MATTOON — Carsyn Fearday needed just a couple in-person viewings of Lake Land basketball to understand the identity and tenants of the program. They were unmistakable, impossible to miss, and she saw herself as a fit.
“I knew coming in,” Fearday said, “that we were going to play fast.”
After seven months of practices and now 18 games into her Lake Land career, everything she observed as a recruit is visible through her eyes as a Lakers player. Tempo and unselfishness are non-negotiable themes revealed when watching any iteration of Lake Land women’s basketball under coach Dave Johnson.
“That was made clear in the beginning,” Fearday said.
Johnson has his core philosophies: push the pace, share the ball and apply pressure on defense. He recruits with all three in mind. Each season, though, he must get a team of new faces to soak them up and build fast chemistry. It is, in many ways, the key to running a successful junior college program, where players stay for a maximum of two seasons and some leave after one. Having an identity is one thing. It’s another to actually get a team to portray it. Johnson, in 19 seasons at Lake Land with a 452-249 record, has mastered his formula for executing this tricky blend.
“We tell them it’s an accelerated process,” Johnson said. “It’s not like your freshman year in high school. It’s like your junior year.”
Said Fearday: "One word he hates is casual. He doesn’t want to see casual.”
This season illustrates the model of consistency the Lakers have become. They brought in 12 new players and returned three from a 24-8 team. After dusting Kaskaskia 77-32 Wednesday night, they’re 16-2 and ranked No. 10 in the NCJAA Division II poll.
By this time most seasons, Lake Land is cruising through its schedule, smashing lesser teams while sitting at or near the top of the GRAC standings with that tempo, aggressiveness on defense and unselfish play. Opposing defenses can’t jog back. Lake Land habitually surpasses Johnson’s benchmark of 15 assists in a game. At their best, the Lakers play defense with the channeled antagonism of a swarm of hornets and the edge of a boxer. Offensively, they hum along like a symphony. Everything about them is crisp, as Johnson wants it. He reaches this point year in and year out by being simple, flexible and challenging from the moment his players start workouts in June.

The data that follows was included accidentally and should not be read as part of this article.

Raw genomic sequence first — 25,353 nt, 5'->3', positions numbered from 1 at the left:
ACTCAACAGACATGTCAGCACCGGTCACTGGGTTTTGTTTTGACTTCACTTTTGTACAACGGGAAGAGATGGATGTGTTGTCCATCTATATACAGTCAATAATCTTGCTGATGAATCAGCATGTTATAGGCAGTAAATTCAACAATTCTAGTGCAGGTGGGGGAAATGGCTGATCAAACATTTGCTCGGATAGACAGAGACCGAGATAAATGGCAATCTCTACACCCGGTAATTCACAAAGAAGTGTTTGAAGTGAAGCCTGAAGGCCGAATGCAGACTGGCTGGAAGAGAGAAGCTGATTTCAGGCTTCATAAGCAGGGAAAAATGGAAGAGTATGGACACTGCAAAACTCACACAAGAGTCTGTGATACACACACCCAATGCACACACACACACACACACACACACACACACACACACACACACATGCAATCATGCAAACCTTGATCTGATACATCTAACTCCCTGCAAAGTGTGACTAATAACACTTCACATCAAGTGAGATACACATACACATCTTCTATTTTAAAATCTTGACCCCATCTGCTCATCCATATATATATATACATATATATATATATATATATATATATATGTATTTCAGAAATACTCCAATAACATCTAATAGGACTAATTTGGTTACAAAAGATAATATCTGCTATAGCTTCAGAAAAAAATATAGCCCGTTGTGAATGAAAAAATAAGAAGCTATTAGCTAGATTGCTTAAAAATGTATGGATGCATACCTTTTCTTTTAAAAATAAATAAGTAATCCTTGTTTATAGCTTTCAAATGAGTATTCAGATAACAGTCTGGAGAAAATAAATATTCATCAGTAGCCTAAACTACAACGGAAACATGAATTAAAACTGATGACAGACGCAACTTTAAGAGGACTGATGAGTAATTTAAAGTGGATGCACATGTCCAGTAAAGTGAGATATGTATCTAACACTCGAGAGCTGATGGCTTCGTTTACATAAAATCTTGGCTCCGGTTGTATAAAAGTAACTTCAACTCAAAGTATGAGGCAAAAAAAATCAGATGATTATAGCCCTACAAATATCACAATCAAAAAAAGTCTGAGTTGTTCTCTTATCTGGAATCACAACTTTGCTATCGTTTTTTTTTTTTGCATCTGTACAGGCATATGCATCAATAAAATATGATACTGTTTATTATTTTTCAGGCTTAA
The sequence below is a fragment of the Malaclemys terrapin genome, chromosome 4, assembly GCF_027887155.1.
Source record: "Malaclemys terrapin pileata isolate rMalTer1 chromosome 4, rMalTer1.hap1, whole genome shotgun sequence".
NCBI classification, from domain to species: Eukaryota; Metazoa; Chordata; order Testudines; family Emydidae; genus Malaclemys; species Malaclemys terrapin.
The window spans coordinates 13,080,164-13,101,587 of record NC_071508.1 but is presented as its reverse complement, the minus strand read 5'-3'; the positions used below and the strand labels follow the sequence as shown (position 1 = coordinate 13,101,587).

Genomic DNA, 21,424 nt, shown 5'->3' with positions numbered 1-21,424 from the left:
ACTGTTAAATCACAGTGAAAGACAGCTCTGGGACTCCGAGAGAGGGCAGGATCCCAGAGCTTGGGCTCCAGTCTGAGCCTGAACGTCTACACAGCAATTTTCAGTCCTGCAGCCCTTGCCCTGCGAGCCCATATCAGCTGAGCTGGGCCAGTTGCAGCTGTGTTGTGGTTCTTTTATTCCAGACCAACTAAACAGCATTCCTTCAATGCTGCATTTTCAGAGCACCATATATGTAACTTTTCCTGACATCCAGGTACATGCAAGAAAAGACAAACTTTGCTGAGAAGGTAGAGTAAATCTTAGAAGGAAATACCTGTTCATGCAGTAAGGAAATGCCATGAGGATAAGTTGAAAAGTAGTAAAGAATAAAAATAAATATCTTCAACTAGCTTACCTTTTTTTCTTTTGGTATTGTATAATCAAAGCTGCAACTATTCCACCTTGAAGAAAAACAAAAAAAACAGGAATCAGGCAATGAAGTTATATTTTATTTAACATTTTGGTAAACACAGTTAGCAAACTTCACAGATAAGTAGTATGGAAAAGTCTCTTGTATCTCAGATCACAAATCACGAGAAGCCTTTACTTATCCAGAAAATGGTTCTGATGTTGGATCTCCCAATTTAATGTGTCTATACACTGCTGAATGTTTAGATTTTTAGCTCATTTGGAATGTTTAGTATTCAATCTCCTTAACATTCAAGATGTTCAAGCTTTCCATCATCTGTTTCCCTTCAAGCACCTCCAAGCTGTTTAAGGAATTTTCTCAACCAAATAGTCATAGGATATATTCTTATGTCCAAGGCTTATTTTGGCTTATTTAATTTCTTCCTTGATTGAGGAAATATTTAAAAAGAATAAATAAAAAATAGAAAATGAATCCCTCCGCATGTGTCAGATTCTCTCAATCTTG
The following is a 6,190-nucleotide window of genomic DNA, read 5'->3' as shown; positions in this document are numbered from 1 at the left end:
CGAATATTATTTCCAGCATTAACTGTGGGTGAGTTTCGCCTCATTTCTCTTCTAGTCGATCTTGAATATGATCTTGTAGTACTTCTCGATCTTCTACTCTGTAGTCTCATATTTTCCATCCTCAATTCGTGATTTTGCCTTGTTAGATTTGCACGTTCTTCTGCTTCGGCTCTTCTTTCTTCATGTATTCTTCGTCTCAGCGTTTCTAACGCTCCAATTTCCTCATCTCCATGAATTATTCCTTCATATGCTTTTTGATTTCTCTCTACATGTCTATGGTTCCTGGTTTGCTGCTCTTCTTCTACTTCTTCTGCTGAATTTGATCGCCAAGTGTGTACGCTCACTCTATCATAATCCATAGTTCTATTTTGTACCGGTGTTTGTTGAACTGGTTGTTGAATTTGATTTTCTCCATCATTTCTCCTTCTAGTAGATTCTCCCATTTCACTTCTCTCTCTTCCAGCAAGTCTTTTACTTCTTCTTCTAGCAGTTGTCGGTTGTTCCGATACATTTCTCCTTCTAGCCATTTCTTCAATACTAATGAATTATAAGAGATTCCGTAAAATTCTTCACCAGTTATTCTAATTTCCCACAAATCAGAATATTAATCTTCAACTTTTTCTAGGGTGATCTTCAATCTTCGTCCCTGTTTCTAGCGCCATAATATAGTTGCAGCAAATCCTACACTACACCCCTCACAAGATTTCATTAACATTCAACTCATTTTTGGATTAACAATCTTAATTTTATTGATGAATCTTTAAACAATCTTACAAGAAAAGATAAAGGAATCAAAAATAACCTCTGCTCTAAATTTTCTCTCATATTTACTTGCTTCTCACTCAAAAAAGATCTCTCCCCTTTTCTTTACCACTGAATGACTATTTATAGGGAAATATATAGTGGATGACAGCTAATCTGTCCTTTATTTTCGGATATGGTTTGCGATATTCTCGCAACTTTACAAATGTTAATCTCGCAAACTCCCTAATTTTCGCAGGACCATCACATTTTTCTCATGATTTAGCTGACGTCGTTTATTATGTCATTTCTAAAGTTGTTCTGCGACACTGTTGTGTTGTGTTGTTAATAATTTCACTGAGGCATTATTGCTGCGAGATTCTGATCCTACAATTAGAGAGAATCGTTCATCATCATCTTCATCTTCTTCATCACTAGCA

“I might not have the same type of player every year. I haven’t,” Johnson said. “In the summer, I look at what I think are going to be our strengths and weaknesses and try to build offenses and defenses to our strengths. You can’t have a cookie-cutter mentality, where it’s, ‘You’re fitting into this shape here.’ I probably had that the first five years and figured out that’s not going to work.”
Compared to a year ago, Johnson says Lake Land is running offense and defense that’s 50 percent new and 50 percent from past seasons. Not every team has the same amount of shooting depth or number of shot creators. The sooner Johnson learns his team’s capacities, the better. Lake Land’s staff has eight hours per week during the summer and early fall to spend with the team. They use every minute and thread the same themes through it.
“We talk about each other’s strengths a lot, playing to team strengths and not trying to do something you’re not capable of doing. Our kids have really bought into that this year.”
First, though, comes learning those strengths. During early summer practices, Fearday said, Johnson lets the team play pickup and scrimmage to get a feel for each other while he takes a step back to observe.
“He usually leaves it up to us to get to know each other,” said Arie Sims, one of the three returners from 2018-19. “He doesn’t want to force anything.”